Beyond COVID-19: Healthcare Technology to Address Clinician Shortages
With clinician shortages rising around the country, and the cost of keeping specialists on staff increasingly prohibitive for many facilities, virtual health services present an opportunity for hospitals and health systems to enhance their staffing at a sustainable cost.
In a survey conducted by the Children’s Hospital Association and released in 2018, children’s hospitals were asked to name the areas where pediatric specialist vacancies persisted for more than a year. Nearly half said it took a year to find child and adolescent psychiatrists. Thirty-five percent said they had trouble finding neurologists while one-quarter had vacancies that persisted more than a year for specialists who deal with child abuse cases.
We also know:
- There are 11.4 neurologists per 100,000 residents in Washington, D.C. and only two per 100,000 in the state of Wyoming;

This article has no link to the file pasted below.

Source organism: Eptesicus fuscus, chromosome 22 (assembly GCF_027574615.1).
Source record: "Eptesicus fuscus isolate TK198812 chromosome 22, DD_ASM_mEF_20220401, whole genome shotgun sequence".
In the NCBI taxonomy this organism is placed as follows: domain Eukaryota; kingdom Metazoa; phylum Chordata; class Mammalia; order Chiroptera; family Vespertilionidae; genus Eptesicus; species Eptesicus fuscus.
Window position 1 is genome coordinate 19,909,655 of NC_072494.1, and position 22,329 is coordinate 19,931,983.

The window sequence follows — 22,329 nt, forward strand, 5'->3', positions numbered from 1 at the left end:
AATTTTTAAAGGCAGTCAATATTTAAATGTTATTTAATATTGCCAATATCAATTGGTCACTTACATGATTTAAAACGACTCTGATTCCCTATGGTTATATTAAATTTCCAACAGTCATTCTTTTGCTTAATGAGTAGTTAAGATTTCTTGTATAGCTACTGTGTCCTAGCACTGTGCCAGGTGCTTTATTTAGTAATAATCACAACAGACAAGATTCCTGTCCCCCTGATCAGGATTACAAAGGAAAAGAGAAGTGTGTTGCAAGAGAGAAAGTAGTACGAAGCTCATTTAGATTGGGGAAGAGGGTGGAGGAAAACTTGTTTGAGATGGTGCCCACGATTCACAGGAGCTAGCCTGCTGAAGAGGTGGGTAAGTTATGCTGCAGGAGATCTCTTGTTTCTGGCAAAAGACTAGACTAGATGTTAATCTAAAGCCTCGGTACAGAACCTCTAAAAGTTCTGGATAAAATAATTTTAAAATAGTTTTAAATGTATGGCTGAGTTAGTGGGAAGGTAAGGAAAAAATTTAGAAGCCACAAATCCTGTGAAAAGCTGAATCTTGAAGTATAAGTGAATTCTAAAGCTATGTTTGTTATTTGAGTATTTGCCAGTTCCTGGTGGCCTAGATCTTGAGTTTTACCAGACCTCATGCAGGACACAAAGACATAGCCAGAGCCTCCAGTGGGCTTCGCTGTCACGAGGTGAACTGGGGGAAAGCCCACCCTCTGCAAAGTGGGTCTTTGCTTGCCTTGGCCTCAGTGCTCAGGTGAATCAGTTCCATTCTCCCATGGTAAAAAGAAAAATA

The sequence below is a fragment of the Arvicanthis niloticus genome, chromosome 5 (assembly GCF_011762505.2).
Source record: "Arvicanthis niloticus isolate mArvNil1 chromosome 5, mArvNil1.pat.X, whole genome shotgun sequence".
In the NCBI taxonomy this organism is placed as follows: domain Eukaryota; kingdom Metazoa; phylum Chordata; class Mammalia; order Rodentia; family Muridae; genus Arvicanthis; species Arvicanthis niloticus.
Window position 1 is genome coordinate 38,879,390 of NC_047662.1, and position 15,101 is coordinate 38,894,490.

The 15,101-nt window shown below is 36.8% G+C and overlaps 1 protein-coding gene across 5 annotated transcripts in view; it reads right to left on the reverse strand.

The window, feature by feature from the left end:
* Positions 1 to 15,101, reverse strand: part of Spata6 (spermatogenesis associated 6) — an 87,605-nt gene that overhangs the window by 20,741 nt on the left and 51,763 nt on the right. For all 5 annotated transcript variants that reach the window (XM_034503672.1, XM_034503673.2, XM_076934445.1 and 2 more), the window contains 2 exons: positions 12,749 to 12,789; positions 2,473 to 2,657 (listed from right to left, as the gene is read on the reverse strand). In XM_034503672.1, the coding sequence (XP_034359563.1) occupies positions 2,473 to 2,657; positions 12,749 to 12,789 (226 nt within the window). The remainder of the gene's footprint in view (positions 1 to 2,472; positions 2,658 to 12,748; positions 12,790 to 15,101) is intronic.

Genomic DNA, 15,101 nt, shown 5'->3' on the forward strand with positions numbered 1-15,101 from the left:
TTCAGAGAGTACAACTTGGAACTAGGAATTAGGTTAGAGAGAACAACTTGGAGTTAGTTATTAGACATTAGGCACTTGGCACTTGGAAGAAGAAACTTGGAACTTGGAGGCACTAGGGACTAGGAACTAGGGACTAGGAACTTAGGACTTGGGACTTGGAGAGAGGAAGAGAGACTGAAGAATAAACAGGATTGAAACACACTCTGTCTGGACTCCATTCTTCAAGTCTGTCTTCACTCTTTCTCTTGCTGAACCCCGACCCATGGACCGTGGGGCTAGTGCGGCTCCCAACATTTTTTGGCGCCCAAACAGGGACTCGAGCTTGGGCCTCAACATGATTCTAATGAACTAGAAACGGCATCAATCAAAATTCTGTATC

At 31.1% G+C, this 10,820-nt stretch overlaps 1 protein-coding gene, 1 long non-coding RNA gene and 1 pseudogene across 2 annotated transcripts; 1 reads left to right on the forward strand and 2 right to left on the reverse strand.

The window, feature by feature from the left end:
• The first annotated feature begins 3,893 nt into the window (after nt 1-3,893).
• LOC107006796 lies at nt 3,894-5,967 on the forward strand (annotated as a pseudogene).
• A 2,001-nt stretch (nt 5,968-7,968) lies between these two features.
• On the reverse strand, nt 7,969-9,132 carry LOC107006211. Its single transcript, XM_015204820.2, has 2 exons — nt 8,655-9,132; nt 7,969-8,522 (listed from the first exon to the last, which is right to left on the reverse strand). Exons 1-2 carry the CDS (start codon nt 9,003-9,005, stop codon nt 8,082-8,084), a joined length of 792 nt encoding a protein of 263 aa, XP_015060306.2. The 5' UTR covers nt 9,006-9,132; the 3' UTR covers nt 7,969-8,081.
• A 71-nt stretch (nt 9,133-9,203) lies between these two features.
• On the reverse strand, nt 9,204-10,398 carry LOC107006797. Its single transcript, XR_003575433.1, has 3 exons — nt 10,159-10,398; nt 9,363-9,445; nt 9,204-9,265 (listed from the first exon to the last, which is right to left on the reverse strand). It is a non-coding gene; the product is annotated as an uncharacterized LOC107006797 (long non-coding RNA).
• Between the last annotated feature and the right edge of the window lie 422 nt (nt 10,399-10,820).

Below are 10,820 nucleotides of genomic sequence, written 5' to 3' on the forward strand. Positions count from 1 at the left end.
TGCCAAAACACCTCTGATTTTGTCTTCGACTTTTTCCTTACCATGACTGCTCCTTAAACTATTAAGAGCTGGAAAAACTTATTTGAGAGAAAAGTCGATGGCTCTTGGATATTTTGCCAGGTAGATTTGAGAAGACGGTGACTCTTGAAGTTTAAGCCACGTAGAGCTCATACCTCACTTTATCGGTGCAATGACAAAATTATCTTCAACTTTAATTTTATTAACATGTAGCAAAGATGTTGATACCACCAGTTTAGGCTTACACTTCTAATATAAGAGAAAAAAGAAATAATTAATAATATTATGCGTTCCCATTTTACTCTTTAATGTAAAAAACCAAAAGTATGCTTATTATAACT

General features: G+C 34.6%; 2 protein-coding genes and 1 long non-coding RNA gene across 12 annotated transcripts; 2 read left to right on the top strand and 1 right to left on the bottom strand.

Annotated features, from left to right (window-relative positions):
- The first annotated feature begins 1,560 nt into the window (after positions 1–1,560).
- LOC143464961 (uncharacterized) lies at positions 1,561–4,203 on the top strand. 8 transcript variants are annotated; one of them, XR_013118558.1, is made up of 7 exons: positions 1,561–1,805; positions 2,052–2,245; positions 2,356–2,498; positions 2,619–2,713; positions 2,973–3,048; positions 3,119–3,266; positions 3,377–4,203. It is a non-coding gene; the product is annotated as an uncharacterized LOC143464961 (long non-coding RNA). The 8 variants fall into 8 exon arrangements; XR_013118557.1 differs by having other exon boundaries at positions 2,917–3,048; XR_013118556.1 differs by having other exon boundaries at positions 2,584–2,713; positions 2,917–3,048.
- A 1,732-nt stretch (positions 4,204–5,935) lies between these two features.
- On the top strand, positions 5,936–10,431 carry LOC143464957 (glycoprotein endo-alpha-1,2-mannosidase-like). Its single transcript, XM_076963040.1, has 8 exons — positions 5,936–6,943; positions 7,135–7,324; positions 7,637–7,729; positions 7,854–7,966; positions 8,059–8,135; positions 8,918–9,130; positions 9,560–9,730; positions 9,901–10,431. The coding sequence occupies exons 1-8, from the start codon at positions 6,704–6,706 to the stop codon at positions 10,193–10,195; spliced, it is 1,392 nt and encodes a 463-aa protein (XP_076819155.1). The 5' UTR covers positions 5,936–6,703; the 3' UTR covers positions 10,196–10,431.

- 25 percent of patients use out of network mental health specialists versus 10 percent who use out of network medical specialists, indicating a dearth of psychiatrists and psychologists; and
- One in three physicians will be age 65 or older by the year 2030.
Data released by the American Association of Medical Colleges in June 2020, indicate the U.S. healthcare industry will have a shortage of up to 55,200 primary care physicians by 2033. In surgical specialties, the deficit will be up 28,700; in medical specialties, it will be as high as 17,800 physicians; and in other specialties, including pathology, radiology and psychiatry, the United States will need an additional 17,100 to 41,900 physicians by 2033.